Harris Associates says cautious on Japan, all in on Europe

By Tomo Uetake

TOKYO (Reuters) – Harris Associates is finding plenty of investment opportunities in Europe, while taking a more cautious stance on Japan, its vice chairman and chief investment officer of international equities told Reuters.

Harris Associates is a Chicago-based investment company that had $95 billion in assets under management as of the end of September. The firm, known for “value investing”, is an affiliate of French Natixis Investment Managers.

Vice Chairman David Herro said the company’s Oakmark International funds were overweight Europe, with a particular interest in financial stocks.

“Our attraction to the values is based on price and quality (of the company). Right now, the biggest pocket of value that we see is European equities,” he said.

Herro said European stocks, especially the German market, are undervalued in terms of their return on equity and price-earnings ratio, as equity prices have been driven down by energy prices and global events such as the war in Ukraine.

Harris Associates, however, is approaching Japanese stocks more selectively, Herro said, adding the company’s holdings have fallen as stock prices rose in the “Abenomics” rally.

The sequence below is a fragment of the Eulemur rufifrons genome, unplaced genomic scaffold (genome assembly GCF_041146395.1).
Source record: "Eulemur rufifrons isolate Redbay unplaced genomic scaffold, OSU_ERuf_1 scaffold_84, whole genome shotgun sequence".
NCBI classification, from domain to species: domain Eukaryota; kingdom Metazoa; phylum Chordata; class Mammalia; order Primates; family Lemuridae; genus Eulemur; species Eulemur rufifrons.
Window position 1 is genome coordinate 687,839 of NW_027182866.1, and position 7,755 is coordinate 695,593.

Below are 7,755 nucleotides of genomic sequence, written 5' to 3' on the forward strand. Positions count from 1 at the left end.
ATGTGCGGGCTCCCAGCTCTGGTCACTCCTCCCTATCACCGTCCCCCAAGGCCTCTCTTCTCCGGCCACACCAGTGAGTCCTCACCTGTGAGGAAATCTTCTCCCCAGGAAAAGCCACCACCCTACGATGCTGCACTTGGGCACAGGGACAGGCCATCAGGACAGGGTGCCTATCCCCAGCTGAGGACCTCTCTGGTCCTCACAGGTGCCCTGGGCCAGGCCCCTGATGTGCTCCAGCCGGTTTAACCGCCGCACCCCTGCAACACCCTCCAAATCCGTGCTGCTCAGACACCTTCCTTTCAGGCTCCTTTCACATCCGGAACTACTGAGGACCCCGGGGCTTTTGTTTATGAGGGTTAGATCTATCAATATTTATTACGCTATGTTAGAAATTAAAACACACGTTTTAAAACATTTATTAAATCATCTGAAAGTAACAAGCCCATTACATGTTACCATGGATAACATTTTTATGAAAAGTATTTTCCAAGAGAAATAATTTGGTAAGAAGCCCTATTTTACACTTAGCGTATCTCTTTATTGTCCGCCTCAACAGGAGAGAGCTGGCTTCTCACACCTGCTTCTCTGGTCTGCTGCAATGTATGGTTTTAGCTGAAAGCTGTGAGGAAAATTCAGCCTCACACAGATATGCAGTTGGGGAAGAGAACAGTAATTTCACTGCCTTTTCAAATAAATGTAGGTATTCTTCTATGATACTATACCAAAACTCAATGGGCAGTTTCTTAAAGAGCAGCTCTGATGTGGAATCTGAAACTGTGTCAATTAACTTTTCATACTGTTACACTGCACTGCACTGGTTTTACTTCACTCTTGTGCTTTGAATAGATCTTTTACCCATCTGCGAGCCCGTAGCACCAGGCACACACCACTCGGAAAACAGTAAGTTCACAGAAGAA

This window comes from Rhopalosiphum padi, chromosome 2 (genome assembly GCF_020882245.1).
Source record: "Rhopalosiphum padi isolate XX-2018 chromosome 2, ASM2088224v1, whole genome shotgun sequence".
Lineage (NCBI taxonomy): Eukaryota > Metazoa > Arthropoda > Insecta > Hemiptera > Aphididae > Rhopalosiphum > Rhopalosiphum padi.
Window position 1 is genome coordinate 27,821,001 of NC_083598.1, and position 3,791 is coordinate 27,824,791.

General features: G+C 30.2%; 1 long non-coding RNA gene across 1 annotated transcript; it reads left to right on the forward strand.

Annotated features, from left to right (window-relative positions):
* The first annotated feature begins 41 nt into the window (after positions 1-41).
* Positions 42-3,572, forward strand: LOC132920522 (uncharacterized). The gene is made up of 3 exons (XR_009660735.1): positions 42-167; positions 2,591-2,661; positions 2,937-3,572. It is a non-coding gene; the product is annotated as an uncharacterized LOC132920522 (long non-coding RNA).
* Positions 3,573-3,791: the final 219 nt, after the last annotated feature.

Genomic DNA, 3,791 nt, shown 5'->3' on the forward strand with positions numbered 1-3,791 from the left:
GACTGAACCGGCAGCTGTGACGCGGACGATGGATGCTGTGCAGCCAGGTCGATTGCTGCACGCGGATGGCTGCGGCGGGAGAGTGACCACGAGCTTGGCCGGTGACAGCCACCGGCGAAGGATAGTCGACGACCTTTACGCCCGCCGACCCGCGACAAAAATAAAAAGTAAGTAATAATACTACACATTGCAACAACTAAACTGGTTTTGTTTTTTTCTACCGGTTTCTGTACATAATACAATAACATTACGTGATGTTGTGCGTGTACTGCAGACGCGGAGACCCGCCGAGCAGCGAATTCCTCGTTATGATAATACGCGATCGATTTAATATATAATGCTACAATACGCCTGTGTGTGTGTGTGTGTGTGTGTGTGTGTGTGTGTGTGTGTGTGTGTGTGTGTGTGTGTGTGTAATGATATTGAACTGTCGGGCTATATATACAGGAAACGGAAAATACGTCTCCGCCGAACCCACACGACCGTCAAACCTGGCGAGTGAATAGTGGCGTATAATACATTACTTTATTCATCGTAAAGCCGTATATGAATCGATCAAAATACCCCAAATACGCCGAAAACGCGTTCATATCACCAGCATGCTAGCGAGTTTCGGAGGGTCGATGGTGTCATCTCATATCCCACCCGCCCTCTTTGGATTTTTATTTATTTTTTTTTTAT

Compared to Europe, the Japanese market was not as undervalued and there is room for the return on equity to grow, he added.

However, while the overall market might not present the same opportunities as Europe, Harris Associates finds stocks in certain sectors, such as IT services and human resource services, attractive. Drugstore stocks like Sugi Holdings and Sundrug were also worthwhile, he said.

The price of stocks in Japan was one of the barriers preventing Harris Associates from taking a more bullish stance, Herro said, as these have ticked up since the early 2010s.

As a result, Harris Associates’ proportion of Japanese stocks dropped from as high as 23-24% to nearly zero at one point. Its most recent ratio stood around 3-4%.

Herro said Harris Associates would like to see more pressure from the Tokyo Stock Exchange and shareholders, including Japan’s Government Investment Pension Fund, on companies to improve capital efficiency and balance sheets.

“There is opportunity, but you just have to remove a lot of dirt and a lot of rocks, and filter to find gold. So it’s there, it’s just hard to find it,” adding that the conditions to find such nuggets of gold in Japan are “getting better”.

(Reporting by Tomo Uetake; Writing by Brigid Riley; editing by Miral Fahmy)